The Back Story (The Clippers won the season series last yer, 3-1):
|Clippers 108, Pelicans 95
|Clippers 123, Pelicans 110
|Clippers 108, Pelicans 76
|Pelicans 98, Clippers 96
The Big Picture:
The Clippers are one of the hottest teams in the league right now, yet somehow they remain a bit under the radar. Their Division rivals the Warriors are by far the hottest team, stealing much of the spotlight. Even the title of "team we thought was a contender that started slowly but has now won six straight" is taken, that one by LeBron and the Cavs. So the Clippers remain an afterthought for now. Which is fine. The six game winning streak hasn't exactly come against the best competition, but it has come in very convincing fashion, with an average margin of victory of 19 points. Tonight's opponent figures to be tougher than the last few, but if the Clippers continue to make their three pointers the way they have been lately (.416 as a team during the six game streak) they will be very, very difficult to beat.
The Pelicans are a very interesting and dangerous team this season. It begins with Anthony Davis of course, who will almost certainly be the next person not named LeBron or Kevin to win an NBA MVP. He's certainly going to be that good at some point, and he may be that good now. His combination of length and skill is just not fair, to be honest. He should be illegal. The question for the Pellies is what can they put around the Brow, Center Omer Asik, signed over the summer, is a nice addition -- but they were probably better off with Robin Lopez all along. Jrue Holiday was an All Star point guard in the Eastern Conference -- but in the West he's not even in the conversation. Former Clipper Eric Gordon is constantly hurt and underperforming his contract when he's healthy. Tyreke Evans remains a difficult fit on any roster, despite his undeniable talent. They do have Ryan Anderson back, who is probably the best stretch four in the NBA and is a guy who has given the Clippers fits in the past. As good as Davis is, it seems like the Pelicans should be better than they are, but somehow the whole is less than the sum of the parts, at least so far.
- Comparison of key metrics. Why aren't the Pelicans better than they are defensively? Davis leads the league in blocked shots and is top five in steals, Asik certainly isn't playing for his scoring, Holiday has all the tools to be a great defender... yet they were 26th last season and are 22nd this season. Oh, and Monty Williams is supposed to be a defense-first coach. It doesn't make sense. As for the Clippers, for all the hand-wringing, they're up to third in the NBA in offensive efficiency -- with a better rating than their league-leading offense last season. Doc Rivers always knew that great shooting would make this offense unstoppable, and he's finally getting that great shooting.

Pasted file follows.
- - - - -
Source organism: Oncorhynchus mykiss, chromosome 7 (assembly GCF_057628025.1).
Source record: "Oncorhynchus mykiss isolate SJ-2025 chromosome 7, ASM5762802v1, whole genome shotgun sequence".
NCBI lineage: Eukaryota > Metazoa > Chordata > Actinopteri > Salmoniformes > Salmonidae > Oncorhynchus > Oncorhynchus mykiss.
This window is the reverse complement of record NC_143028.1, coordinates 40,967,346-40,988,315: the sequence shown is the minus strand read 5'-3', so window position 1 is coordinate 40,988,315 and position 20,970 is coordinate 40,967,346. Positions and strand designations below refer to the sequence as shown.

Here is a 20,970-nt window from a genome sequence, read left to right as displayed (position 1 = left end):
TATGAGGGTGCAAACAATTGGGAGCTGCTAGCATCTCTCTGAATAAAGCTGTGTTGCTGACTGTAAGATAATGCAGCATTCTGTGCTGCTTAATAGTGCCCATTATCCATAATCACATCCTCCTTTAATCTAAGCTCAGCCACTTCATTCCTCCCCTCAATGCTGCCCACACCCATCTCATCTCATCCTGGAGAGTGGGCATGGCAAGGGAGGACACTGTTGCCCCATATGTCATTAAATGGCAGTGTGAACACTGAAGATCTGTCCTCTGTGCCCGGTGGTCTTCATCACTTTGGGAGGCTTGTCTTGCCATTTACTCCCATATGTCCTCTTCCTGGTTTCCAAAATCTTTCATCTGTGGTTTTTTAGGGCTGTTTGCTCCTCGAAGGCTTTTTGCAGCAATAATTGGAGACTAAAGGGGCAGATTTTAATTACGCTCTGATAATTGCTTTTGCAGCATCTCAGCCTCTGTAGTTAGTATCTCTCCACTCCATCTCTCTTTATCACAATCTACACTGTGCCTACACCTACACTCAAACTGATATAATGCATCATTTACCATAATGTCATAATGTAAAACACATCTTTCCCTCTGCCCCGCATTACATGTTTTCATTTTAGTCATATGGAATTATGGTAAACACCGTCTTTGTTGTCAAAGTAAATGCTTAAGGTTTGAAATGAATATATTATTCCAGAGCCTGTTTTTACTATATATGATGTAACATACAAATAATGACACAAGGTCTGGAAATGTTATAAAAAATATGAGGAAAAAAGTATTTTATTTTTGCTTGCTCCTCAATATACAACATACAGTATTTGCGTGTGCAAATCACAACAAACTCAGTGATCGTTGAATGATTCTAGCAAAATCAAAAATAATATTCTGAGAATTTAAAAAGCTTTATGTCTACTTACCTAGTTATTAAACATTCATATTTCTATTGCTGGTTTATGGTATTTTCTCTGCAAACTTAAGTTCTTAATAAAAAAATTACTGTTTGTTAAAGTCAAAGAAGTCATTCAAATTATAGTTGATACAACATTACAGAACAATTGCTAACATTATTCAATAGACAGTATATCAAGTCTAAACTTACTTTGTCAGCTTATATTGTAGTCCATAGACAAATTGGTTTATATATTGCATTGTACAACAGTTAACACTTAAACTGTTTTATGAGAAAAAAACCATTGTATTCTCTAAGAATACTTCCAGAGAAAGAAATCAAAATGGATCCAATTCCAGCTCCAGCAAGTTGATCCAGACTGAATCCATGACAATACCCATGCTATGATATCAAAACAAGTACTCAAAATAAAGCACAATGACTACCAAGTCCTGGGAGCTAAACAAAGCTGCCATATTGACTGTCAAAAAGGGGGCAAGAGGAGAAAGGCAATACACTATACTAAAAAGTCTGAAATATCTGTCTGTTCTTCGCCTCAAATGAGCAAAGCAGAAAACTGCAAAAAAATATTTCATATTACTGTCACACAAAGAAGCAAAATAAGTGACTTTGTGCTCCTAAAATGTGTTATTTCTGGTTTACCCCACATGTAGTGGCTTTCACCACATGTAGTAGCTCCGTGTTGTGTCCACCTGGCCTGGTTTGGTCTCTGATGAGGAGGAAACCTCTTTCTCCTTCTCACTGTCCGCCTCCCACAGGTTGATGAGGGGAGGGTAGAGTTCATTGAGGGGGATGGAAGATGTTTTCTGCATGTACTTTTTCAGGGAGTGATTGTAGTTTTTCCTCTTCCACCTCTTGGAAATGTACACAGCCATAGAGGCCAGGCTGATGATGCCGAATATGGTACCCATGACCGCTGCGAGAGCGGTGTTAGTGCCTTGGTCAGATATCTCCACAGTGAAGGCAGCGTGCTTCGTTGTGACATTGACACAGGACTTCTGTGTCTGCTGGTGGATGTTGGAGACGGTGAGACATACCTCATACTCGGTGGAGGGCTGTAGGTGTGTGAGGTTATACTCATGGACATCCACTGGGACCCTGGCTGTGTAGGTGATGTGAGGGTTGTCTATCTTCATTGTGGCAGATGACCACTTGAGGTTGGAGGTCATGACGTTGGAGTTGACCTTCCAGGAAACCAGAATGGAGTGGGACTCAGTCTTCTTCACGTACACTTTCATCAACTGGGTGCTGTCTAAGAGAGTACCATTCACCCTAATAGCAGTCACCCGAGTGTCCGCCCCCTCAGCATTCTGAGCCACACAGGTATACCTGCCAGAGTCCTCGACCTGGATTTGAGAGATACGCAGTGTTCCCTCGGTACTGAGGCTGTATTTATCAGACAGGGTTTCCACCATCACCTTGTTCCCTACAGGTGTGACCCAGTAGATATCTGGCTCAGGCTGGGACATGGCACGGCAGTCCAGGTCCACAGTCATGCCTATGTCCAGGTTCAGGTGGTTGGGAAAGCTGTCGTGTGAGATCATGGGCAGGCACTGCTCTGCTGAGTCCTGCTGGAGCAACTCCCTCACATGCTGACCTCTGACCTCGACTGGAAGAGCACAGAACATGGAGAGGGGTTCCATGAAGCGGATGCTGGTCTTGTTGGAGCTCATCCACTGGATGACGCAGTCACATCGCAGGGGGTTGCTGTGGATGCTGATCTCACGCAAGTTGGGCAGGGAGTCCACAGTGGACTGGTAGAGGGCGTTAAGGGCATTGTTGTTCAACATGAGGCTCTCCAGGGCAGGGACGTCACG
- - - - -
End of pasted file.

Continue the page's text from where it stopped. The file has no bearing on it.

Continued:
- Blake and the Brow. I almost feel a little sorry for Blake Griffin. He's never really gotten sole ownership of the "Best Power Forward" title. Tim Duncan refuses to die. Kevin Love was always putting up monster numbers, while continually missing the playoffs. And anyone paying much attention realized that LeBron James and Kevin Durant were actually playing mostly power forward lately. But even if you take James and Durant out of the equation, and even with Griffin finishing third in the MVP vote last season behind those two -- now there's Davis to deal with. And you know what? Davis is better. No big deal; Griffin is still great, and getting better all the time. But Davis is better. He's longer; he's taller; he's just as skilled. They are very, very different players, but Davis' length is a game-changer, and he's going to be the best power forward in the NBA for a long, long time.
- The standings. If you look in the standings, the Clippers are the sixth best team in the Western Conference. But if you look at point differential, they are fourth in the West. And if you look at net efficiency (the difference between offensive efficiency and defensive efficiency), they are third -- in the entire NBA. Despite their slow start, the Clippers are already back where they need to be in the important numbers -- and are with or ahead of the teams we suspected would be their primary rivals like San Antonio and Oklahoma City. Golden State will come back to earth at some point -- it's a long season. A simple two game losing streak is all it took to bring Memphis back to the pack. Not to mention that while the Clippers are currently sixth, only one loss separates them from second.
- Record against losing teams. The Clippers are a perfect 10-0 against teams with losing records, and I absolutely guarantee that they will still be undefeated against teams with losing records after tonight! (The Pelicans are 8-9 -- if the Clippers lose, it will be to a .500 team and they'll still be 10-0. If they Clippers win, they'll be 11-0.)